With Ladies First, Refinery29 is recalling these history-defining Hollywood moments when women, despite the opposition, refused to be silent. The moments when representation took a step forward, better late than never, and society followed suit. Like when 30 Rock introduced the term EGOT, and we all realized Whoopi Goldberg was already the first Black woman to have one. Times when women (usually white women...intersectionality is a major work in progress) were given the power to make decisions — creative, financial, and more — and those decisions set off a snowball of change. “Women were doing things despite tremendous pressure from all sides and also very poor working conditions and insidious sexism,” says Erin Hill, assistant professor of media and popular culture at USCD, and author of Never Done: A History of Women’s Work in Media Production. They were making progress when the world was trying to thwart them at every turn.
Has there ever been a more apt description of the female experience?
It’s the efforts of these women that often led to, mirrored, or created a positive feedback loop with what was happening in society as a whole. That’s not to say Hollywood has completely toppled the patriarchy (sorry, Jill Soloway), nor has the almighty dollar been dethroned as the reason behind pretty much every decision an entertainment company makes. But you may be surprised to learn how early on women in Hollywood were setting the pace for the industry and for the country. Mary Pickford was one of the highest paid showbiz executives in the 1920s. Pauline Kael changed film criticism with her 1967 review of Bonnie & Clyde. Yvette Lee Bowser became the first Black woman to create a primetime series when she developed Living Single at the age of 27 in 1993. That one is embarrassingly late, so let’s focus on the fact that Bowser was 27.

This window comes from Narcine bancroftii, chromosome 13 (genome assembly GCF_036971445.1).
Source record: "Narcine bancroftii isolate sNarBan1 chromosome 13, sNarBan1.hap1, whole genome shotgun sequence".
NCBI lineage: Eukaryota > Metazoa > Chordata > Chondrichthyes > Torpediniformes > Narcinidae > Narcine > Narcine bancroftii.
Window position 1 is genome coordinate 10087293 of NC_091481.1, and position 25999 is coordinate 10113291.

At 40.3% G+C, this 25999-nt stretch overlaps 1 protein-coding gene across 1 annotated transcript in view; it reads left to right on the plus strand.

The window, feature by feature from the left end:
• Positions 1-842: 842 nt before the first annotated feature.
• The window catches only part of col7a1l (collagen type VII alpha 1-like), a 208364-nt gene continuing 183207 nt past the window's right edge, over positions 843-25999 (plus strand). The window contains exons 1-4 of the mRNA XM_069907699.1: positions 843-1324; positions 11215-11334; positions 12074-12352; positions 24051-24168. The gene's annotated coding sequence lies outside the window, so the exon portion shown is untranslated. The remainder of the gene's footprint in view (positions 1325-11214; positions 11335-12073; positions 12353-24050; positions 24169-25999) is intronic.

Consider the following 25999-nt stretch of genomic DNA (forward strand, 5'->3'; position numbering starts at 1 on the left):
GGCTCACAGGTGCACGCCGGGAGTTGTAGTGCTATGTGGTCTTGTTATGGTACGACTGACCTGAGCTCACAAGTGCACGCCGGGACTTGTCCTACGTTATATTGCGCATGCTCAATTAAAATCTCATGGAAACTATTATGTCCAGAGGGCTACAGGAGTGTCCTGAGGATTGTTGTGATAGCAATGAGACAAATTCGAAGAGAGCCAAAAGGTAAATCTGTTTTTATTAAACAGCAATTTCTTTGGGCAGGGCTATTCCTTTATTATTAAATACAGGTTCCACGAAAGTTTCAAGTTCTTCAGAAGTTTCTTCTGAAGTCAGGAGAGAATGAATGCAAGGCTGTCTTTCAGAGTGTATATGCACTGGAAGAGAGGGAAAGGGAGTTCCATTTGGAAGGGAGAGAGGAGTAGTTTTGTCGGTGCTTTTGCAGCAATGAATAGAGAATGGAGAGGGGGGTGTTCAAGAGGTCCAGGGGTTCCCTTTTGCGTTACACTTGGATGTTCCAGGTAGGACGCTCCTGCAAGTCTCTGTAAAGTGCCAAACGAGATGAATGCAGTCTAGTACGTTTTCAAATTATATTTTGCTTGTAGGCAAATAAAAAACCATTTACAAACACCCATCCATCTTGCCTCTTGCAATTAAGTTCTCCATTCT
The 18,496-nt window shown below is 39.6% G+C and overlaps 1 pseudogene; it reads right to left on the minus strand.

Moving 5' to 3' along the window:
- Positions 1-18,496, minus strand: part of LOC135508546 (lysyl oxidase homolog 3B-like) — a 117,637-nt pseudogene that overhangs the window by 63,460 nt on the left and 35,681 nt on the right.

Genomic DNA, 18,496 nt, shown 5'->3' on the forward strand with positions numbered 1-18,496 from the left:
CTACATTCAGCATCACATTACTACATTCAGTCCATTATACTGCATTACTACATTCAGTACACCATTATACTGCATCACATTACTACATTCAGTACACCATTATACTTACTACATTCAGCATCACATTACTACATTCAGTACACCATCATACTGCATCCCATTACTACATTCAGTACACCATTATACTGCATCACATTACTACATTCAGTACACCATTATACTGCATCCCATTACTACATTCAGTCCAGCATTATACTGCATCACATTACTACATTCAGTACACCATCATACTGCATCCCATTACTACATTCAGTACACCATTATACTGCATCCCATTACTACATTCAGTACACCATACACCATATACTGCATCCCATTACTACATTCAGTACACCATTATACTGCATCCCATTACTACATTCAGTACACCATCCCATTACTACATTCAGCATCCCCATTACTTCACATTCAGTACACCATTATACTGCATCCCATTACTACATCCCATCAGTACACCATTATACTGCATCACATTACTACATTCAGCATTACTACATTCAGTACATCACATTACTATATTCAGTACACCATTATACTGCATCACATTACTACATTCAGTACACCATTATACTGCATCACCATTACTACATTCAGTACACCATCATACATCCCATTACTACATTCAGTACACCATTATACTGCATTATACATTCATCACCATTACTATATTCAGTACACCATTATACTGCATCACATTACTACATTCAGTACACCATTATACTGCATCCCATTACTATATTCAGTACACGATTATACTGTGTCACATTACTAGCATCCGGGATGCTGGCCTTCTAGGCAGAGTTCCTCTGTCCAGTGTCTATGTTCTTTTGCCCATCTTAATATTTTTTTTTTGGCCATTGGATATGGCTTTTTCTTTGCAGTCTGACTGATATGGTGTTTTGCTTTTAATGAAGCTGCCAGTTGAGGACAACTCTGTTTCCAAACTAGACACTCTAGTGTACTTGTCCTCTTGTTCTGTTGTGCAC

Here, you’ll find the moments when women stood up and shocked the system throughout Hollywood and U.S. history, and rejoice in the lesser-known women at the vanguard of representation, storytelling, parity, and feminism. They are the First Ladies of their kind, and now you know who to thank for turning these on-screen dreams into reality.
Special thanks to Julie Alvin, Morgan Baila, Christene Barberich, Anne Cohen, Kathryn Lindsay, Elena Nicolaou, Ariana Romero & Courtney Smith